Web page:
If you look around the Internet right now, the audio-loving world is abuzz with reports from THE Show Newport Beach that was held May 28 - 31 down in Irvine, CA. For me, it was a chance to see old friends, show off Vi DAC and Geek Out V2, and to meet new friends. Many backers came to our room to talk about the subject of crowdfunding.
Whenever this subject comes up from backers of one of our campaigns, there’s only two ways it will go. First, they might tell me how happy they are for (a) shaking things up in the industry a bit, (b) listening to what they want and then incorporating it into the design, or (c) for creating downright awesome gear. Or second, they might tell me how unhappy they are because (a) they’ve been waiting too long for their stuff, (b) we’re stupid and ruining the industry, or (c) we’ll never be able to deliver on our promises.
I think about the subject of why we, as a company, have embraced crowdfunding all the time. I question whether or not we’re making the right move by continuing to do it. I weigh the pros and cons, discuss it with our staff, and even talk about it with my wife and our kiddos. Each time I go through this exercise, I always come to the same conclusion: we must keep doing it.
The reasons are clear. First and foremost, the products we develop in concert with our backers (AKA “crowd-designing”) end up being closer to what the market actually wants in a product. Market researchers can talk to me until they’re blue in the face about focus groups, surveys, and market studies, but until someone tells you exactly what they want by handing over a not-so-small chunk of change, you don’t have meaningful market data.
I should pause here and talk a little bit about our latest campaign, Geek Out V2. Unlike previous campaigns, we’re not crowd-designing the product. This time it’s a pure pre-order effort: Geek Out V2 is designed, tested, and ready to go. But we still decided to take the product to Indiegogo because that platform has proven to bring our products to a segment of the market that is largely unreached by traditional audiophile outlets. Further, we get mainstream media attention because we’re on Indiegogo-- we never would have found ourselves in the pages of The New York Times, The Wall Street Journal, Forbes, or Entrepreneur had we not been on Indiegogo first. This kind of attention is good for us, and it’s good for our hobby.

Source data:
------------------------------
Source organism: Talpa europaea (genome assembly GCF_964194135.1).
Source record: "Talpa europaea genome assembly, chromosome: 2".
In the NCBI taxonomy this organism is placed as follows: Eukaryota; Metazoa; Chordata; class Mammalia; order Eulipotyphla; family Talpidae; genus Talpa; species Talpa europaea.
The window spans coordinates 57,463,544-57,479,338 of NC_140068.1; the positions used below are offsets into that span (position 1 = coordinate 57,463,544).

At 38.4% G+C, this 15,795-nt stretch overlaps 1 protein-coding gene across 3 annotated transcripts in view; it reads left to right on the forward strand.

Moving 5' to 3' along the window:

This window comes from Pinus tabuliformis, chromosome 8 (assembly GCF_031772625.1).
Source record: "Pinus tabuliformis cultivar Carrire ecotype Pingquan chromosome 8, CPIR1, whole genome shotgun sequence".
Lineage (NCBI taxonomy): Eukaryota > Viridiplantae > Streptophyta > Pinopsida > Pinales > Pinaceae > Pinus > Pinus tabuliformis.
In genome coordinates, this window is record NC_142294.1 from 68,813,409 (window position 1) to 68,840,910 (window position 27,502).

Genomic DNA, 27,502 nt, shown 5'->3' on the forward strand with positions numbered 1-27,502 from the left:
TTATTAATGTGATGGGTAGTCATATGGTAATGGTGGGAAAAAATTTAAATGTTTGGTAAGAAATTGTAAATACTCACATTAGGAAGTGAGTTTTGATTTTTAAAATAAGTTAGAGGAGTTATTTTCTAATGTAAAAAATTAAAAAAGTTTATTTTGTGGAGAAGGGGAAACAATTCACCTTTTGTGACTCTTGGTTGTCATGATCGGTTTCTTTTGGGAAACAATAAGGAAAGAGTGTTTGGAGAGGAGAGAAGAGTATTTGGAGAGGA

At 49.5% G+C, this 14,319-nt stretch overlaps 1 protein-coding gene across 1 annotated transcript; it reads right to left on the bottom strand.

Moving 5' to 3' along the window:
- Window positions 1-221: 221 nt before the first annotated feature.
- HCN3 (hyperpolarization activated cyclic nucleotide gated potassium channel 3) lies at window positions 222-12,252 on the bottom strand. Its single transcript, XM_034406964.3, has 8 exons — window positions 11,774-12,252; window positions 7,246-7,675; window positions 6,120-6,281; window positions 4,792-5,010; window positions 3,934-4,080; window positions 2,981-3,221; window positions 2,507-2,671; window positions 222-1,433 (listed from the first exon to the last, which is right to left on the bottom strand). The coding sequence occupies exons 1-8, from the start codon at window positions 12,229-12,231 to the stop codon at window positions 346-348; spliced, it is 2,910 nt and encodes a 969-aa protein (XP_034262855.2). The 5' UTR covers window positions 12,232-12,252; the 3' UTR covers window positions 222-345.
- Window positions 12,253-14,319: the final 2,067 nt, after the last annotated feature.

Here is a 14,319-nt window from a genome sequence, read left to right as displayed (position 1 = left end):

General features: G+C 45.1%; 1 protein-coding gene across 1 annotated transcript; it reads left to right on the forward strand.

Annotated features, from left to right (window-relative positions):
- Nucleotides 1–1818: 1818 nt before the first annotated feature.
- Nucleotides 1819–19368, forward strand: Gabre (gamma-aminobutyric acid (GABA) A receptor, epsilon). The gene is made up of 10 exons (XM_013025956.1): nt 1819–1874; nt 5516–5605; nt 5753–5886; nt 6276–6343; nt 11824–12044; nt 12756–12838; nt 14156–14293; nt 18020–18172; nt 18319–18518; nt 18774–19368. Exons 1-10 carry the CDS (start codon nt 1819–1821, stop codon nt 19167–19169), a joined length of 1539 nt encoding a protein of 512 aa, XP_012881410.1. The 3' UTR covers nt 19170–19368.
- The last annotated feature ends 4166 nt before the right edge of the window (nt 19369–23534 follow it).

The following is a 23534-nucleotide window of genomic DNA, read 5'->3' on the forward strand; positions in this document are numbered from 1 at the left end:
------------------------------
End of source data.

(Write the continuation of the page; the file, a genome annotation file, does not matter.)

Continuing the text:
Are there drawbacks to using crowdfunding the way we do? Absolutely. The biggest one is that we’ve faced is unhappy backers that have to wait a long time for us to develop the product they’ve helped us to design. We typically can turn a crowd-designed idea into a real product in about 12 months, followed by several months of shipping them all out. Believe me, that is a fast turnaround! But waiting for a year for something you paid for already can be a tough pill to swallow, even though you’re going to end up getting so much more than you originally wished for. Remember Geek Pulse? During the campaign we added a half dozen features that we didn't charge anything for-- we just wanted to make it better. For details on that, see Larry's previous blog post.
What Kind of Geek Are You?
Super Early Adopter Geek
First, if you consider yourself an early adopter, crowd-designing may be for you. But ask yourself this before you back one of our crowd-designing campaigns: Is it worth is to me to have my opinion heard and incorporated into a forthcoming product? Am I willing to wait over a year to actually get it? If you can honestly answer yes to these two questions, joining one of our crowd-designing campaigns might be a good idea for you. You may wait a while, but you’ll get a very low price on the product and it will be exactly to your taste.
Second, if you are not an early adopter, you may not want to join in on crowd-designing. You may want to jump into one of our pre-order campaigns (like Geek Out V2). Ask yourself this: Am I willing to pay a little more for something that is sure to please just so I can get it within 60 days or so? If you can answer yes to this question, you should definitely consider hopping into our pre-order campaigns.
Lastly, if you have no patience for crowd-designing nor pre-ordering (which I completely understand), just wait until the product reaches retail stores. At that time, you’ll pay more, but you get immediate satisfaction.
It was great to see so many of you at THE Show. Whatever your opinion on our use of crowdfunding, I hope you now have a clearer understanding of our use of crowdfunding platforms like Indiegogo and Kickstarter. They’re going to remain a very important part of our business for years to come. I’m hopeful that as more high-performance audio companies embrace crowdfunding (we were the first, after all) our way of doing things will be better understood.